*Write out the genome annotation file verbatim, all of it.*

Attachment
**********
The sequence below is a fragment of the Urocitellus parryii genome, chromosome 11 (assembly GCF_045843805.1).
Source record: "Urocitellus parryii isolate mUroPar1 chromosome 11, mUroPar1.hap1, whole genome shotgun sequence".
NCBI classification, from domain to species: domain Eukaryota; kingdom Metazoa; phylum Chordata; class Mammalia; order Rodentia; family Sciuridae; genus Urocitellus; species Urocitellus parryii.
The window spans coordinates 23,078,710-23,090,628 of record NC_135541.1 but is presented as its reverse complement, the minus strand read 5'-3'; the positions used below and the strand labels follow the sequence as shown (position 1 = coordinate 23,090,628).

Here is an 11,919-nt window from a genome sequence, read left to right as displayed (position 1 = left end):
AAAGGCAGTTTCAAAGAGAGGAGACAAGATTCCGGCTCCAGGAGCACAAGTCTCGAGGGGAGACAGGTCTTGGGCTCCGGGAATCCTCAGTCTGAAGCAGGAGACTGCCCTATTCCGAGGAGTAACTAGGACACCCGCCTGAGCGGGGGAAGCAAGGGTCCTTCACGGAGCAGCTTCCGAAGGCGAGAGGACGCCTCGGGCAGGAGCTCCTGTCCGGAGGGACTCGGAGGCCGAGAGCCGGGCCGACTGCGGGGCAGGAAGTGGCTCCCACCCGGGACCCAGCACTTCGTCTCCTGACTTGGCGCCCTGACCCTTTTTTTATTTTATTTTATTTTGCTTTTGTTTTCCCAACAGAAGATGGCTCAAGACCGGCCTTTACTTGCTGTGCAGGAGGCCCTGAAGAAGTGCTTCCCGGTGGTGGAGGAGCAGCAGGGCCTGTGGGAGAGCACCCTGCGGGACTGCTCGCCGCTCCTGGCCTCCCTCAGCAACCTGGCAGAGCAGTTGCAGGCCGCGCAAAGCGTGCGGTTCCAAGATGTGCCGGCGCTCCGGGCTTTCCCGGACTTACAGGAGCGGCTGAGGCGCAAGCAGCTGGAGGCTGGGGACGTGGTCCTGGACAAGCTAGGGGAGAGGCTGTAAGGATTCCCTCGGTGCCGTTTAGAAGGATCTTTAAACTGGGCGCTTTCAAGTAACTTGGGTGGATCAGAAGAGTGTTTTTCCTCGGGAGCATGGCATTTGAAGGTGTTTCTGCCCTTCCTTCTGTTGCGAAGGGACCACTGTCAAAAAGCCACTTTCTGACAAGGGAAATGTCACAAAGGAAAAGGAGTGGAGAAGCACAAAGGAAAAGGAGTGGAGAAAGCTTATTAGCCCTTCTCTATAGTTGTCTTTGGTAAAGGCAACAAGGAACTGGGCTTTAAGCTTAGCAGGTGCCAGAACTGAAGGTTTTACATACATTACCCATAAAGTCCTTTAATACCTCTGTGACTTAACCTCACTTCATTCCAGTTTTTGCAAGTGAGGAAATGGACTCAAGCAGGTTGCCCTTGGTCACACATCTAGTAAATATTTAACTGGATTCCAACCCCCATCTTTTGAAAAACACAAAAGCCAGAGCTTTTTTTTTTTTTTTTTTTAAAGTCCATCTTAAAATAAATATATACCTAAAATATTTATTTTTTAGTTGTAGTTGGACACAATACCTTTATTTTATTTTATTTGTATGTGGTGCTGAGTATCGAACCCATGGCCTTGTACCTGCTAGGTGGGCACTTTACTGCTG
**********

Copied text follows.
The sequence below is a fragment of the Urocitellus parryii genome, chromosome 11 (assembly GCF_045843805.1).
Source record: "Urocitellus parryii isolate mUroPar1 chromosome 11, mUroPar1.hap1, whole genome shotgun sequence".
NCBI classification, from domain to species: domain Eukaryota; kingdom Metazoa; phylum Chordata; class Mammalia; order Rodentia; family Sciuridae; genus Urocitellus; species Urocitellus parryii.
The window spans coordinates 23,078,710-23,090,628 of record NC_135541.1 but is presented as its reverse complement, the minus strand read 5'-3'; the positions used below and the strand labels follow the sequence as shown (position 1 = coordinate 23,090,628).

Here is an 11,919-nt window from a genome sequence, read left to right as displayed (position 1 = left end):
AAAGGCAGTTTCAAAGAGAGGAGACAAGATTCCGGCTCCAGGAGCACAAGTCTCGAGGGGAGACAGGTCTTGGGCTCCGGGAATCCTCAGTCTGAAGCAGGAGACTGCCCTATTCCGAGGAGTAACTAGGACACCCGCCTGAGCGGGGGAAGCAAGGGTCCTTCACGGAGCAGCTTCCGAAGGCGAGAGGACGCCTCGGGCAGGAGCTCCTGTCCGGAGGGACTCGGAGGCCGAGAGCCGGGCCGACTGCGGGGCAGGAAGTGGCTCCCACCCGGGACCCAGCACTTCGTCTCCTGACTTGGCGCCCTGACCCTTTTTTTATTTTATTTTATTTTGCTTTTGTTTTCCCAACAGAAGATGGCTCAAGACCGGCCTTTACTTGCTGTGCAGGAGGCCCTGAAGAAGTGCTTCCCGGTGGTGGAGGAGCAGCAGGGCCTGTGGGAGAGCACCCTGCGGGACTGCTCGCCGCTCCTGGCCTCCCTCAGCAACCTGGCAGAGCAGTTGCAGGCCGCGCAAAGCGTGCGGTTCCAAGATGTGCCGGCGCTCCGGGCTTTCCCGGACTTACAGGAGCGGCTGAGGCGCAAGCAGCTGGAGGCTGGGGACGTGGTCCTGGACAAGCTAGGGGAGAGGCTGTAAGGATTCCCTCGGTGCCGTTTAGAAGGATCTTTAAACTGGGCGCTTTCAAGTAACTTGGGTGGATCAGAAGAGTGTTTTTCCTCGGGAGCATGGCATTTGAAGGTGTTTCTGCCCTTCCTTCTGTTGCGAAGGGACCACTGTCAAAAAGCCACTTTCTGACAAGGGAAATGTCACAAAGGAAAAGGAGTGGAGAAGCACAAAGGAAAAGGAGTGGAGAAAGCTTATTAGCCCTTCTCTATAGTTGTCTTTGGTAAAGGCAACAAGGAACTGGGCTTTAAGCTTAGCAGGTGCCAGAACTGAAGGTTTTACATACATTACCCATAAAGTCCTTTAATACCTCTGTGACTTAACCTCACTTCATTCCAGTTTTTGCAAGTGAGGAAATGGACTCAAGCAGGTTGCCCTTGGTCACACATCTAGTAAATATTTAACTGGATTCCAACCCCCATCTTTTGAAAAACACAAAAGCCAGAGCTTTTTTTTTTTTTTTTTTTAAAGTCCATCTTAAAATAAATATATACCTAAAATATTTATTTTTTAGTTGTAGTTGGACACAATACCTTTATTTTATTTTATTTGTATGTGGTGCTGAGTATCGAACCCATGGCCTTGTACCTGCTAGGTGGGCACTTTACTGCTG